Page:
|Publication number||US7142032 B2|
|Application number||US 11/003,098|
|Publication date||Nov 28, 2006|
|Filing date||Dec 3, 2004|
|Priority date||May 16, 2002|
|Also published as||US6900685, US20030214338, US20050083092|
|Publication number||003098, 11003098, US 7142032 B2, US 7142032B2, US-B2-7142032, US7142032 B2, US7142032B2|
|Inventors||Paul A. Silvestri|
|Original Assignee||Silvestri Paul A|
|Export Citation||BiBTeX, EndNote, RefMan|
|Patent Citations (33), Referenced by (2), Classifications (17), Legal Events (4)|
|External Links: USPTO, USPTO Assignment, Espacenet|
This application is a Divisional of U.S. application Ser. No. 10/147,645, filed May 16, 2002, now U.S. Pat. No. 6,900,685, which is incorporated herein by reference.
The present invention relates generally to signal processing, and in particular, to delay circuits.
Delay circuits delay an input signal to generate an output signal which is a delayed version of the input signal. Most delay circuits have a specified delay between the input and output signals. In some applications, some delay circuits cause the actual delay between the input and output signals to be different from the specified delay because of changes in operating conditions such as operating voltage and temperature. Therefore, some of these delay circuits are unsuitable for some applications when the operating condition changes.
For these and other reasons stated below, and which will become apparent to those skilled in the art upon reading and understanding the present specification, there is a need for an improved delay circuit.
Embodiments of the invention provide a delay circuit that can be configured to adjust a delay between an input signal and an output signal.
In one aspect, the delay circuit has a comparator connected to a reference generator. The comparator includes a first stage for receiving an input signal, and a second stage connected to the first stage for receiving a reference signal to output an output signal. The input and output signals have a delay which is based on a signal relationship between the input and reference signals. The reference generator includes a plurality of configurable devices configured to vary the reference signal to adjust the delay between the input and output signals.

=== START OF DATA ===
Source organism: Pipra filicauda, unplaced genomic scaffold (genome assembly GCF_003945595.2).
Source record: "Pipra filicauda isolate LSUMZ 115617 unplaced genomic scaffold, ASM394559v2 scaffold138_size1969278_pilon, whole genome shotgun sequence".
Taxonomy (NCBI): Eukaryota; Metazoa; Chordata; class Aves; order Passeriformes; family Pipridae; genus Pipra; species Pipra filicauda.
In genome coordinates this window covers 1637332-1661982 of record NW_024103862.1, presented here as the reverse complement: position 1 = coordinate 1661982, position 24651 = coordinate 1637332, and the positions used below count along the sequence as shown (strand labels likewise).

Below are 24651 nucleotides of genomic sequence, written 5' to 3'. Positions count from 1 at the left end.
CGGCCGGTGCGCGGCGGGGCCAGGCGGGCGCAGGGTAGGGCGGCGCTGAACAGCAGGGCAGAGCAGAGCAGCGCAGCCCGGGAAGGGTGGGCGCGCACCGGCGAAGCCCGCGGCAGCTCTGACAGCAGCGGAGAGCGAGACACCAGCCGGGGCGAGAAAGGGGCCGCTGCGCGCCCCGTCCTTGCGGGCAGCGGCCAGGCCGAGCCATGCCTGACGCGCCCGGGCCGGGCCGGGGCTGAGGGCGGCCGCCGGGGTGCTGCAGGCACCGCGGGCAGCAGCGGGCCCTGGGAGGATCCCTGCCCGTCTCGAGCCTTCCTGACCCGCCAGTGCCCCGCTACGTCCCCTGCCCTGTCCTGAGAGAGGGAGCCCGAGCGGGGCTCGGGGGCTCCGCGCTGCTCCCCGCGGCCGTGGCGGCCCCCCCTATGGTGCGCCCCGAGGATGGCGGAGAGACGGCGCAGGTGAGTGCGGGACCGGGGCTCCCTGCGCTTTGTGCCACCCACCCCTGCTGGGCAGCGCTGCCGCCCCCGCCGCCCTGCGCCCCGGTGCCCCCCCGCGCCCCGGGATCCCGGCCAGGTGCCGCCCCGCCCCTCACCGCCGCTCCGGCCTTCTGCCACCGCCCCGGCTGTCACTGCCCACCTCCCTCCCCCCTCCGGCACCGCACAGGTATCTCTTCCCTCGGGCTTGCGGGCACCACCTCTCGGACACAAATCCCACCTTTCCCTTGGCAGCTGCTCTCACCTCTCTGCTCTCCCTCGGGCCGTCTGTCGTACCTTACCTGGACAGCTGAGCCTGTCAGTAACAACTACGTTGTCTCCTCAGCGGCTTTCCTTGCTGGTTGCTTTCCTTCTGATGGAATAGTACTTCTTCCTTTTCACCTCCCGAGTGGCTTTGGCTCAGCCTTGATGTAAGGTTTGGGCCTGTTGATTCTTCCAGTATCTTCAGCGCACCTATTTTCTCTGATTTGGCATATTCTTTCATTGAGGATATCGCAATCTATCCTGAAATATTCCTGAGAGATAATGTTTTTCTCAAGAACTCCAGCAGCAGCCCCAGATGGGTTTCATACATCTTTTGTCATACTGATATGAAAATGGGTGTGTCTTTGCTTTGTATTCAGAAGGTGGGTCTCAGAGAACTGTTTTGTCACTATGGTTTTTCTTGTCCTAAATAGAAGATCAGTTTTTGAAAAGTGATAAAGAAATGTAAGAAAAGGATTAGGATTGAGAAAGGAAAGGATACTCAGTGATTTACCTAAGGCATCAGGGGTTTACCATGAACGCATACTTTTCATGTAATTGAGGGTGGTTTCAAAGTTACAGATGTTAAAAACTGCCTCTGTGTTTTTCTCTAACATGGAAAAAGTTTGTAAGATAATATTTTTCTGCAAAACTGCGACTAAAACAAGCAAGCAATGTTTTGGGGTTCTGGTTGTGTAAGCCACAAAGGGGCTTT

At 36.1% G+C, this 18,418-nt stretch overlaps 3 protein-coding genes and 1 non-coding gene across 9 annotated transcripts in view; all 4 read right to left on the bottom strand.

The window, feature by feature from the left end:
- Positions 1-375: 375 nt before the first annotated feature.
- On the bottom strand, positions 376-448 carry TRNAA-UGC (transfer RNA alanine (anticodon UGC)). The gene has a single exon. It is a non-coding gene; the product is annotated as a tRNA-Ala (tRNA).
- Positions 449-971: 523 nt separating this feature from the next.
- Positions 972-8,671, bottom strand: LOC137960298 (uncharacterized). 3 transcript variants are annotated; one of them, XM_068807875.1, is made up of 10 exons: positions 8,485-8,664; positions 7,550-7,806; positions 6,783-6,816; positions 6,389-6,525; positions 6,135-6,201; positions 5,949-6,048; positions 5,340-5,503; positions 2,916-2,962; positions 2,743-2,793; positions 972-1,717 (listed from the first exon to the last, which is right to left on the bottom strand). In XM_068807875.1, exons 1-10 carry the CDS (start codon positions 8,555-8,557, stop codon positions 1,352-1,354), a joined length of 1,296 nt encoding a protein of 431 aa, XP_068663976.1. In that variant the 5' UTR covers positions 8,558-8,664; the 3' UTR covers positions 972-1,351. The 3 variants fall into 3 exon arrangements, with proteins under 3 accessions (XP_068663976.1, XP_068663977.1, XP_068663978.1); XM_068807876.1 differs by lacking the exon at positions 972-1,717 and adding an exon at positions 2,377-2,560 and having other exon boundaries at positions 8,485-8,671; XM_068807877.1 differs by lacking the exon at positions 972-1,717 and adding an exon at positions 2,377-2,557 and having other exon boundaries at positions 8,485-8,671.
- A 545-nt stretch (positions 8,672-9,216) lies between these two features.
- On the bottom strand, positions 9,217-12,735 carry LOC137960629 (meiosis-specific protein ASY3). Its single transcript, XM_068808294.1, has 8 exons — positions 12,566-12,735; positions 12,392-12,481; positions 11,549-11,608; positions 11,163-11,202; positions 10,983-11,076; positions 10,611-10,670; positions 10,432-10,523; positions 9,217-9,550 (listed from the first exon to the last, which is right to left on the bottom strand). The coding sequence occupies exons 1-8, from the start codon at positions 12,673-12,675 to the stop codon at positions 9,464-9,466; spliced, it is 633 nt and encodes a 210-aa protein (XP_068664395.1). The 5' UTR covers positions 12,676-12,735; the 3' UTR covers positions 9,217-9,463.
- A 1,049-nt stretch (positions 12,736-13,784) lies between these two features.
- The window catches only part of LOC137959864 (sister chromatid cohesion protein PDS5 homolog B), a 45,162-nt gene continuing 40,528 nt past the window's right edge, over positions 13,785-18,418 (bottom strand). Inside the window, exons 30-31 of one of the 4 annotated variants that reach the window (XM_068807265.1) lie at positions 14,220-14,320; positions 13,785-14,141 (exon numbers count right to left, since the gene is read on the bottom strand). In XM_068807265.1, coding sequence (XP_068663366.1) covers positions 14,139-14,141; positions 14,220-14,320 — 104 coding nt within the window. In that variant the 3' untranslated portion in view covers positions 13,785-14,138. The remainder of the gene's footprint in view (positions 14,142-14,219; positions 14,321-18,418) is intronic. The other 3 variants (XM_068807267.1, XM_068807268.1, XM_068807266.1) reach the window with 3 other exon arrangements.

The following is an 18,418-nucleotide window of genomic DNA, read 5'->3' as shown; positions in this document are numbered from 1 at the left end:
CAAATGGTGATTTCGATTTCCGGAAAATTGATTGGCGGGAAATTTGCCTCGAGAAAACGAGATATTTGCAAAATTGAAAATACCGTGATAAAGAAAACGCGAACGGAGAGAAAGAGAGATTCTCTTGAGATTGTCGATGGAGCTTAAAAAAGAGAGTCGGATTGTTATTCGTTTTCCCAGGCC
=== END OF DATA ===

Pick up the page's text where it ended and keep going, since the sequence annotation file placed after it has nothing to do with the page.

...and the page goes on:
In another aspect, a method includes receiving an input signal and a reference signal. The method also includes producing an output signal. The input and output signals have a delay. Further, the method includes varying the reference signal to adjust the delay.
The following description and the drawings illustrate specific embodiments of the invention sufficiently to enable those skilled in the art to practice it. Other embodiments may incorporate structural, logical, electrical, process, and other changes. Examples merely typify possible variations. Portions and features of some embodiments may be included in or substituted for those of others. The scope of the invention encompasses the full ambit of the claims and all available equivalents.
In some embodiments, reference generator 104 is configured such that at certain condition of temperature, D1 is decreased when Vcc is at a first value, and increased when Vcc is at a second value. In other embodiments, reference generator 104 is configured such that at certain condition of temperature, D1 is decreased when the first value of Vcc is lower than the second value of Vcc. In some other embodiments, reference generator 104 is configured such that at certain condition of temperature, D1 is decreased when the first value of Vcc is higher than the second value of Vcc.
Reference generator 104 is configured to vary the REF signal to adjust D1 to change the signal relationship between the IN and OUT signals. In some embodiments, the voltage level (or signal level) of the REF is varied to adjust D1. For example, in some embodiments, the voltage level of the REF signal is decreased to decrease D1 and increased to increase D1. As another example, in other embodiments, the voltage level of the REF signal is increased to decrease D1 and decreased to increase D1.
In some embodiments, reference generator 104 is configured to adjust D2 in a similar manner as that of the configuration for adjusting D1 as described above.
Comparator 302 includes a first stage 320, a second stage 322, a pullup device 324, and a pulldown device 326. First and second stages 320 and 322 connect in parallel with each other and in between a pullup node 328 and a pulldown node 330. Pullup device 324 connects between node 328 and a supply node 333. Pulldown device 326 connects between node 330 and another supply node 344. Both pullup device 324 and pulldown device 326 connect to first stage 320 at node 336.
First stage 320 has an input node 306 to receive an input signal IN. Second stage 322 has an input node connected to a comparator reference node 310 to receive a reference input signal REF. Second stage 322 also has an output node 308 to produce an output signal OUT. The IN, OUT, and REF signals are similar in both